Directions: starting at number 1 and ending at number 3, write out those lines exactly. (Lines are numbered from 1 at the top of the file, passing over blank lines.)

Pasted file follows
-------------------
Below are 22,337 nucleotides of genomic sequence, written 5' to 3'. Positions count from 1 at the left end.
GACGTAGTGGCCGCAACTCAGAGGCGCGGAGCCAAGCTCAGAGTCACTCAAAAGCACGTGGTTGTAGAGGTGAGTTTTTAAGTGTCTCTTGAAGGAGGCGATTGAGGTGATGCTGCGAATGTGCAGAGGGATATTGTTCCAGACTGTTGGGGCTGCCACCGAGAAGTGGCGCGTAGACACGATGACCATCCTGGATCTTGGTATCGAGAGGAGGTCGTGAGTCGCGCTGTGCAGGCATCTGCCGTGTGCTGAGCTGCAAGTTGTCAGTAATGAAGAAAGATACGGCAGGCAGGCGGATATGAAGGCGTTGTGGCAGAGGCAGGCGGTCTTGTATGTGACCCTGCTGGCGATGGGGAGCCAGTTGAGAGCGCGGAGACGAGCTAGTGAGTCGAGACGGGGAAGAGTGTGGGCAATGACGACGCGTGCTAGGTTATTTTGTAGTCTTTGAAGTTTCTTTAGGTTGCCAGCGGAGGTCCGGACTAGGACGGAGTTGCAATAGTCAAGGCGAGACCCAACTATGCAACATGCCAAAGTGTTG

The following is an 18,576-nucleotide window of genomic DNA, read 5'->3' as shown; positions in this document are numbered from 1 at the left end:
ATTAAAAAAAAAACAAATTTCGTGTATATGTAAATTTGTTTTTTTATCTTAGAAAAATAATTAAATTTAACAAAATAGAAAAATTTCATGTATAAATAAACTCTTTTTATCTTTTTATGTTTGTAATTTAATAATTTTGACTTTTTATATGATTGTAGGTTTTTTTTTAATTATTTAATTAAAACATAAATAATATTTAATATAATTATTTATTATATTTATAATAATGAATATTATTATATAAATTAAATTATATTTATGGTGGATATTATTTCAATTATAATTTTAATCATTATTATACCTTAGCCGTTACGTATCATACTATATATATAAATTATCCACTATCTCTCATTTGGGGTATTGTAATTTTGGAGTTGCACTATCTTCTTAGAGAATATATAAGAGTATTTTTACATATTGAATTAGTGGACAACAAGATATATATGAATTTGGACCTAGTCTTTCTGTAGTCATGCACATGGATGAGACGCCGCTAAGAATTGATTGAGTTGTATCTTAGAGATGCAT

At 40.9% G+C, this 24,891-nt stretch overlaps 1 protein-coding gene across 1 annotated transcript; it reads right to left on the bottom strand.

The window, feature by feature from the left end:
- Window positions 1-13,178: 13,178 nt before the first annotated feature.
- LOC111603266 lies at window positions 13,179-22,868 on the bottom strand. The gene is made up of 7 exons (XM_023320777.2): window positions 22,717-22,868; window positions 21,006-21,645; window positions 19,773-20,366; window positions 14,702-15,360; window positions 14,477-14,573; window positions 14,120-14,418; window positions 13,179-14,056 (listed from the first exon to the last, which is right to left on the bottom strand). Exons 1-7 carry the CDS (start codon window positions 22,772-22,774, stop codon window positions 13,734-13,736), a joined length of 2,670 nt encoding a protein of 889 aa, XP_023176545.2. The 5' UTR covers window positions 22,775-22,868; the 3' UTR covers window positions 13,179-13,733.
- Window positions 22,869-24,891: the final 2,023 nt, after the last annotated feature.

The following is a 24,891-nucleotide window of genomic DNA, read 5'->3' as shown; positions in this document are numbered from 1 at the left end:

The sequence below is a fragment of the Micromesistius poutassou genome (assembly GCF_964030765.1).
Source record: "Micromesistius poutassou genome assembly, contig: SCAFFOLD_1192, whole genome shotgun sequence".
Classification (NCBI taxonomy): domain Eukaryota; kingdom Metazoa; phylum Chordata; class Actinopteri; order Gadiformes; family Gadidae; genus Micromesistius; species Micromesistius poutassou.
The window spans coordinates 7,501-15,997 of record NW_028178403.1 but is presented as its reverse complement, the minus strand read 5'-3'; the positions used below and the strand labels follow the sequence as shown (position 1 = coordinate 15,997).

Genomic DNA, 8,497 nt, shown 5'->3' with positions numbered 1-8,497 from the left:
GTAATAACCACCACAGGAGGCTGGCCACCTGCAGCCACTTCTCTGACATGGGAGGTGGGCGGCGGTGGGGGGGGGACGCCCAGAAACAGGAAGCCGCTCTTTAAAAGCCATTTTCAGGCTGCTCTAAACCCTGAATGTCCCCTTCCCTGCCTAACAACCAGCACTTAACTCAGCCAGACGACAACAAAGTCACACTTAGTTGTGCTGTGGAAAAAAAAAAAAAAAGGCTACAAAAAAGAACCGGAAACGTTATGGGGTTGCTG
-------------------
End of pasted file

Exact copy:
Below are 22,337 nucleotides of genomic sequence, written 5' to 3'. Positions count from 1 at the left end.
GACGTAGTGGCCGCAACTCAGAGGCGCGGAGCCAAGCTCAGAGTCACTCAAAAGCACGTGGTTGTAGAGGTGAGTTTTTAAGTGTCTCTTGAAGGAGGCGATTGAGGTGATGCTGCGAATGTGCAGAGGGATATTGTTCCAGACTGTTGGGGCTGCCACCGAGAAGTGGCGCGTAGACACGATGACCATCCTGGATCTTGGTATCGAGAGGAGGTCGTGAGTCGCGCTGTGCAGGCATCTGCCGTGTGCTGAGCTGCAAGTTGTCAGTAATGAAGAAAGATACGGCAGGCAGGCGGATATGAAGGCGTTGTGGCAGAGGCAGGCGGTCTTGTATGTGACCCTGCTGGCGATGGGGAGCCAGTTGAGAGCGCGGAGACGAGCTAGTGAGTCGAGACGGGGAAGAGTGTGGGCAATGACGACGCGTGCTAGGTTATTTTGTAGTCTTTGAAGTTTCTTTAGGTTGCCAGCGGAGGTCCGGACTAGGACGGAGTTGCAATAGTCAAGGCGAGACCCAACTATGCAACATGCCAAAGTGTTG

The following is an 18,576-nucleotide window of genomic DNA, read 5'->3' as shown; positions in this document are numbered from 1 at the left end: